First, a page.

Meet HAL, Our CMO

Anyone remember HAL? Or more specifically, the HAL 9000, one of the great screen villains of all time? Sure you do – it’s the computer in 2001. Throughout the course of the film the computer runs almost everything, including the humans. When the humans rebel, it murders them (trust me, that’s not a spoiler and you MUST see the film if you haven’t).

Hal 9000 D - Chrome

(Photo credit: K!T)

HAL is on my mind this morning because of something I read in Media Post:

Adobe Systems released an updated version of its social media platform Thursday allowing marketers to predict the effectiveness of posts before they are published.  Using predictive analytics, the feature in Adobe Social learns as it goes, refining recommendations and increasing intelligence with each action. The platform pulls in historic data from similar posts and integrates it with image data on Flickr, check-ins on Foursquare and videos from Instagram, to determine the outcome for sharing, comments, and likes.

I’m well aware that many companies use testing to plan advertising.  Focus groups are a tried and true method and I’ve used them myself.  Copy testing is part of that.  What I find creepy, however, is when this moves over to social media and it points out a flaw in many companies’ thinking.  Part of using social is being real.  It’s why I have an issue with any sort of programmatic content in general.  There needs to be a human on the other end, and not just a human running an algorithm.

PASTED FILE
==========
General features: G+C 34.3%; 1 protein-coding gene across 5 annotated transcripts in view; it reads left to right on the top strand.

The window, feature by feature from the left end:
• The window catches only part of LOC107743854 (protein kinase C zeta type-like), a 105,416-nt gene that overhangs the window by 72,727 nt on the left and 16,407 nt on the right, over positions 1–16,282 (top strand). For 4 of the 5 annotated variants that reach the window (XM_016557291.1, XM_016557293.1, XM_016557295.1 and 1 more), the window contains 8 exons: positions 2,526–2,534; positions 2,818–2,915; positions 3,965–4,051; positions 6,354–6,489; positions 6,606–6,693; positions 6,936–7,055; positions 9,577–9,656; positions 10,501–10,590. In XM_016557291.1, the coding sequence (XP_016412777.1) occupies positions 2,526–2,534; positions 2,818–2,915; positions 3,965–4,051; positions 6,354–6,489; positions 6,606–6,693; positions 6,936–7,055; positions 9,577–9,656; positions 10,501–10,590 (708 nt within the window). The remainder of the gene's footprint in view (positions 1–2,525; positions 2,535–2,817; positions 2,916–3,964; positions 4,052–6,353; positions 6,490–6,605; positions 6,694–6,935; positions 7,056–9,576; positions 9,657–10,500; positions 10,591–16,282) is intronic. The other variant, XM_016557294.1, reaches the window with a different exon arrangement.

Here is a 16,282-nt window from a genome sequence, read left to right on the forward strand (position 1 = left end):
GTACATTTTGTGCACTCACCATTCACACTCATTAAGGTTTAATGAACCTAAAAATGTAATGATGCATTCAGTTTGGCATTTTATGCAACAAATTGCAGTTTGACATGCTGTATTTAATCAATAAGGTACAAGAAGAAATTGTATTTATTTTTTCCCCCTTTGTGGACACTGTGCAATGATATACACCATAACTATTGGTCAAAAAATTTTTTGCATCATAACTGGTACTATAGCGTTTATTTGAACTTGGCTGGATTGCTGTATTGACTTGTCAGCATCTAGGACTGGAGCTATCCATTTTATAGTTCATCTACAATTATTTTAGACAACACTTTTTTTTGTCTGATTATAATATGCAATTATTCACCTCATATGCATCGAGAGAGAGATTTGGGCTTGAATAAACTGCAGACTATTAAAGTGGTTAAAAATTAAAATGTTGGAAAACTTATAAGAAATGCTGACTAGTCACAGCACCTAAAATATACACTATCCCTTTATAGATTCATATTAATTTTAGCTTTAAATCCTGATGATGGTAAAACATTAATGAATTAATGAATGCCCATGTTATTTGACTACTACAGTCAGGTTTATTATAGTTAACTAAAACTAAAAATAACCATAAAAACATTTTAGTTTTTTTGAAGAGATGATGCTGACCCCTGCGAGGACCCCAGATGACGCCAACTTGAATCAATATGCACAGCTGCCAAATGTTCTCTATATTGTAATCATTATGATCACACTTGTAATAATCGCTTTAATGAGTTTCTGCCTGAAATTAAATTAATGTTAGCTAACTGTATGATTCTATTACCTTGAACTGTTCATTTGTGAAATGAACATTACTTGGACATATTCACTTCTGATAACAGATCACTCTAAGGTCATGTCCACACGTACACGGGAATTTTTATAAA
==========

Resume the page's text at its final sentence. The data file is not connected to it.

Another problem is in the last sentence, above.  Programming to generate likes and sharing is specious reasoning.  That’s the sort of goal that someone looking to impress a boss who has no understanding of social media would have.  After all – things can go “viral” and generate a ton of comments when they’re used as the butt of a joke or as something negative.  Nice metrics, horrible outcome.

I don’t know about you but I can feel when it’s a computer on the other end.  It’s the digital equivalent of those nested phone menus where you type or say a response to a series of questions.  Those infuriate me .  Maybe they do you as well.  As marketers we need to have the courage to be human in social media.  Auto responders aren’t as good as human responders (properly trained, of course).  Letting a computer dictate what does or doesn’t get posted over the nuanced judgement of humans is not going to be as effective in the long run.

What do you think?

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Filed under Consulting, digital media

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